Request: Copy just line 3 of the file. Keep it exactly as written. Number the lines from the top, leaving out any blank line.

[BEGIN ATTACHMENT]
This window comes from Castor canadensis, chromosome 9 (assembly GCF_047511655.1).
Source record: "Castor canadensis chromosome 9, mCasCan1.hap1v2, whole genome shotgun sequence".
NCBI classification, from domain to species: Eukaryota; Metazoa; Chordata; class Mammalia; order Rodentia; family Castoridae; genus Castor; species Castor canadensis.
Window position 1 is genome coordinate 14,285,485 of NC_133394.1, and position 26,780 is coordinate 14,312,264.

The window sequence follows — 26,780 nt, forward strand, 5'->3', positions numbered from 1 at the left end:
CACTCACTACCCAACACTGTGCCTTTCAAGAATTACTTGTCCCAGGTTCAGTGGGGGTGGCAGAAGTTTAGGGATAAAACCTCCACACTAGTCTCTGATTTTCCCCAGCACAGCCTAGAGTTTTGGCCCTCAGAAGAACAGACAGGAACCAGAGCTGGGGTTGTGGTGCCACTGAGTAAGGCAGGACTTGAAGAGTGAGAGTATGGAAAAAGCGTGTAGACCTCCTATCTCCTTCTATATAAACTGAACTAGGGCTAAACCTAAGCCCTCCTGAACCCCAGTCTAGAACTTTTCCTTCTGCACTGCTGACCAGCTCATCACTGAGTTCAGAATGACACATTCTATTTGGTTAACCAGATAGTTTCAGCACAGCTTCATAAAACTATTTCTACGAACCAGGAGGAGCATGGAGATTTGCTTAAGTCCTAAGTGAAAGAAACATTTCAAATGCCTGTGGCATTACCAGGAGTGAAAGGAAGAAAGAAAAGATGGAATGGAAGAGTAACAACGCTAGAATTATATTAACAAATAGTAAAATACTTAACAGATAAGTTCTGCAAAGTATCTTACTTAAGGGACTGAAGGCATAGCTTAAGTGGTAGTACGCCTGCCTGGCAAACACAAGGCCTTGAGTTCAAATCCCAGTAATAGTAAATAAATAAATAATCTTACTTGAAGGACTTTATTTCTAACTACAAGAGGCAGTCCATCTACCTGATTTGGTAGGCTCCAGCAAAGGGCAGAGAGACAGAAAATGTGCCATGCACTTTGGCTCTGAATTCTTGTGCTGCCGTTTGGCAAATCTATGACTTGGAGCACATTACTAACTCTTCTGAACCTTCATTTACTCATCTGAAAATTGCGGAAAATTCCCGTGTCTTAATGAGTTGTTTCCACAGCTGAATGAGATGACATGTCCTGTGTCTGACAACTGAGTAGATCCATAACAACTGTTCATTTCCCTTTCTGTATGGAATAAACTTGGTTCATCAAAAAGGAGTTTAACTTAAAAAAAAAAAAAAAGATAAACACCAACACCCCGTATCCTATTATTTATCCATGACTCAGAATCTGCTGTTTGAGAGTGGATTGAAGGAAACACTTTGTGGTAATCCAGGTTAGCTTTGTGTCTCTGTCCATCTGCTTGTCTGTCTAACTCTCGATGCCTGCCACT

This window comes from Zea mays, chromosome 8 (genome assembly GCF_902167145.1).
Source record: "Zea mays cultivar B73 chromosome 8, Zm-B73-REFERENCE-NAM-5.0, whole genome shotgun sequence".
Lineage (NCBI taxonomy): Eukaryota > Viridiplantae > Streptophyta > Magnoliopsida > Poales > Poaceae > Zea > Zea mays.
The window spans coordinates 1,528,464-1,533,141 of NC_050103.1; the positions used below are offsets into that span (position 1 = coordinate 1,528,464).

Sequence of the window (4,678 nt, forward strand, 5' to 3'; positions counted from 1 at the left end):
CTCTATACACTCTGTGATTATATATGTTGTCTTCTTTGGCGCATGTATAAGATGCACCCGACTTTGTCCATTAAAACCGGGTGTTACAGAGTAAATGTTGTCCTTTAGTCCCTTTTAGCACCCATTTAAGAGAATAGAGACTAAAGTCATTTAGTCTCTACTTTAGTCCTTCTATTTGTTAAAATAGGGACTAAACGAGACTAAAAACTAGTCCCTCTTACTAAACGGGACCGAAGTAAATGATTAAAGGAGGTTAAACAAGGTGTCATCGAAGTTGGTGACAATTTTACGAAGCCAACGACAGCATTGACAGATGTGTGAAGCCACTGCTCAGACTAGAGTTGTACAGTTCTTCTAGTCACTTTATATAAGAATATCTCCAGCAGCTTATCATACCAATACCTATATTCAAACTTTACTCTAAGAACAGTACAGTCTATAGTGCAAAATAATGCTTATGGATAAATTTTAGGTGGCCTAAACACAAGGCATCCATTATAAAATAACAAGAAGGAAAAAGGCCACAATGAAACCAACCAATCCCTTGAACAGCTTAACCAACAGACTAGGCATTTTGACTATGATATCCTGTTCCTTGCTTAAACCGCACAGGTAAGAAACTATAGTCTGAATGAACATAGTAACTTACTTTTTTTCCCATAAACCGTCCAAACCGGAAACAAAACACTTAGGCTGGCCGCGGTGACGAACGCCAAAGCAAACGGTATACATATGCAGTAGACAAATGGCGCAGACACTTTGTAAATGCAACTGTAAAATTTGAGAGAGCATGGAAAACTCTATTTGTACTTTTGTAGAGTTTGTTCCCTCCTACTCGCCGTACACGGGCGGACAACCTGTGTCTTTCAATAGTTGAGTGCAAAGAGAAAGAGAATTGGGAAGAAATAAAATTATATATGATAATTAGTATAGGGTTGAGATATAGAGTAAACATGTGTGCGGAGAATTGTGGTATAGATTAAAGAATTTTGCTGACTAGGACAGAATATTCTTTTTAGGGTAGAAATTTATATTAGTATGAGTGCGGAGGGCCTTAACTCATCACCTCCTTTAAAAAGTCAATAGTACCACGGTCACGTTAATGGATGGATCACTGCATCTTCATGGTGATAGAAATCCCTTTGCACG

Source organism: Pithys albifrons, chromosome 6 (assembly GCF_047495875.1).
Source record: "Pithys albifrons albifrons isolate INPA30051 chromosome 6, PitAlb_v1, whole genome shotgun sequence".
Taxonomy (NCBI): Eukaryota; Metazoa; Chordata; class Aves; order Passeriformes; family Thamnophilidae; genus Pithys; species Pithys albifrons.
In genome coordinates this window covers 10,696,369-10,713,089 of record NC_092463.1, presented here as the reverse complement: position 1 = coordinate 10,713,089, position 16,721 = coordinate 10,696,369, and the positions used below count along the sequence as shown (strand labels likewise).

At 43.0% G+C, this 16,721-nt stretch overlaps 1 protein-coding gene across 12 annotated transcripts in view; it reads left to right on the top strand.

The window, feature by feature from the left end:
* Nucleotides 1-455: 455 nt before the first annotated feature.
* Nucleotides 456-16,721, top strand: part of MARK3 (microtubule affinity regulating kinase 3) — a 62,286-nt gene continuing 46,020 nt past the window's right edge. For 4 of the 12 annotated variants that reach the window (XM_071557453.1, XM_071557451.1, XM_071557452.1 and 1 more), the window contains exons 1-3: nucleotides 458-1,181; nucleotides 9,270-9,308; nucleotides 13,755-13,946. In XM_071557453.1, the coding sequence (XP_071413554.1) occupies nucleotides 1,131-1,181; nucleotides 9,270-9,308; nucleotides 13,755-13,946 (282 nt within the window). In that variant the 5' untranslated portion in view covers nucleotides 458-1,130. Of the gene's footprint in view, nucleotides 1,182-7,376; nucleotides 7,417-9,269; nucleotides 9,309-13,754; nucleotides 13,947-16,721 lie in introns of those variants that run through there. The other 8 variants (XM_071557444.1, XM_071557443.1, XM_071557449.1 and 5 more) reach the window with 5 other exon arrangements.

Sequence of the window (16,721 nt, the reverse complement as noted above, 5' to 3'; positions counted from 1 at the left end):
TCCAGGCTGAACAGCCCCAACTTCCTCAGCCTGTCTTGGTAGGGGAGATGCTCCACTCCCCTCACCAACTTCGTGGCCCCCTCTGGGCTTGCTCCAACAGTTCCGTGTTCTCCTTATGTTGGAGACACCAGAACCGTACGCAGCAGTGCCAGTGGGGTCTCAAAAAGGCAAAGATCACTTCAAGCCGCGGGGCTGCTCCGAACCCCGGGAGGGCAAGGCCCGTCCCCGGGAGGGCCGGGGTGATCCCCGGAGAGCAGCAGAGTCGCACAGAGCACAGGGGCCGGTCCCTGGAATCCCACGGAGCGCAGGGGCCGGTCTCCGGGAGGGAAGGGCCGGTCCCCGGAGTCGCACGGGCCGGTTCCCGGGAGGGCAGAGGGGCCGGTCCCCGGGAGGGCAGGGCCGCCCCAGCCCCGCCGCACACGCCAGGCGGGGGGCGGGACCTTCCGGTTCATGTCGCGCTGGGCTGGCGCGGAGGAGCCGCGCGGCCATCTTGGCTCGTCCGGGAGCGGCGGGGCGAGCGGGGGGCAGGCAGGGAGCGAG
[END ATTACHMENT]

NCBI classification, from domain to species: Eukaryota; Metazoa; Chordata; class Mammalia; order Rodentia; family Castoridae; genus Castor; species Castor canadensis.